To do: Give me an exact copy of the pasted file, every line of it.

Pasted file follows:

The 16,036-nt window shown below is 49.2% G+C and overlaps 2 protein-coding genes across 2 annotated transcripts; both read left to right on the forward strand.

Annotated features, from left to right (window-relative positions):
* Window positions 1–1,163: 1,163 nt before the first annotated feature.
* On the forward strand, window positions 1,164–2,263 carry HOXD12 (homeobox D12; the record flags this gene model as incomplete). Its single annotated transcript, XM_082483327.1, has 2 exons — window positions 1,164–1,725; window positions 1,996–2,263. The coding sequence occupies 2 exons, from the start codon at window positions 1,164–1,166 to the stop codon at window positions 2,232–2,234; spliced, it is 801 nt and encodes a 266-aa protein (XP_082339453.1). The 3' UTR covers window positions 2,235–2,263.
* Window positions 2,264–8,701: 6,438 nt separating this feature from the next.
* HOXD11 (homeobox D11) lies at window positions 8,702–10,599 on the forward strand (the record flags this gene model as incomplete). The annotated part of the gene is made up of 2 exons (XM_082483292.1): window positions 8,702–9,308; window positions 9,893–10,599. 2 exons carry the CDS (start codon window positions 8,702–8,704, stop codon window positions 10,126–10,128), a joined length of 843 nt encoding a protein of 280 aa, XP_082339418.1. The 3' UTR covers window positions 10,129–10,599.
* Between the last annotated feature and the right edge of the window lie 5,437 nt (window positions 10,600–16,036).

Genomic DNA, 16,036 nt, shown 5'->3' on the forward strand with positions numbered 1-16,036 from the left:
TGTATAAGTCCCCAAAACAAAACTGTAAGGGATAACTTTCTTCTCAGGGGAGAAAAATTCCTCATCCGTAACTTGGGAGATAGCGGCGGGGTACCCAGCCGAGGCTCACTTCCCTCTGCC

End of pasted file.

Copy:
The 16,036-nt window shown below is 49.2% G+C and overlaps 2 protein-coding genes across 2 annotated transcripts; both read left to right on the forward strand.

Annotated features, from left to right (window-relative positions):
* Window positions 1–1,163: 1,163 nt before the first annotated feature.
* On the forward strand, window positions 1,164–2,263 carry HOXD12 (homeobox D12; the record flags this gene model as incomplete). Its single annotated transcript, XM_082483327.1, has 2 exons — window positions 1,164–1,725; window positions 1,996–2,263. The coding sequence occupies 2 exons, from the start codon at window positions 1,164–1,166 to the stop codon at window positions 2,232–2,234; spliced, it is 801 nt and encodes a 266-aa protein (XP_082339453.1). The 3' UTR covers window positions 2,235–2,263.
* Window positions 2,264–8,701: 6,438 nt separating this feature from the next.
* HOXD11 (homeobox D11) lies at window positions 8,702–10,599 on the forward strand (the record flags this gene model as incomplete). The annotated part of the gene is made up of 2 exons (XM_082483292.1): window positions 8,702–9,308; window positions 9,893–10,599. 2 exons carry the CDS (start codon window positions 8,702–8,704, stop codon window positions 10,126–10,128), a joined length of 843 nt encoding a protein of 280 aa, XP_082339418.1. The 3' UTR covers window positions 10,129–10,599.
* Between the last annotated feature and the right edge of the window lie 5,437 nt (window positions 10,600–16,036).

Genomic DNA, 16,036 nt, shown 5'->3' on the forward strand with positions numbered 1-16,036 from the left:
TGTATAAGTCCCCAAAACAAAACTGTAAGGGATAACTTTCTTCTCAGGGGAGAAAAATTCCTCATCCGTAACTTGGGAGATAGCGGCGGGGTACCCAGCCGAGGCTCACTTCCCTCTGCC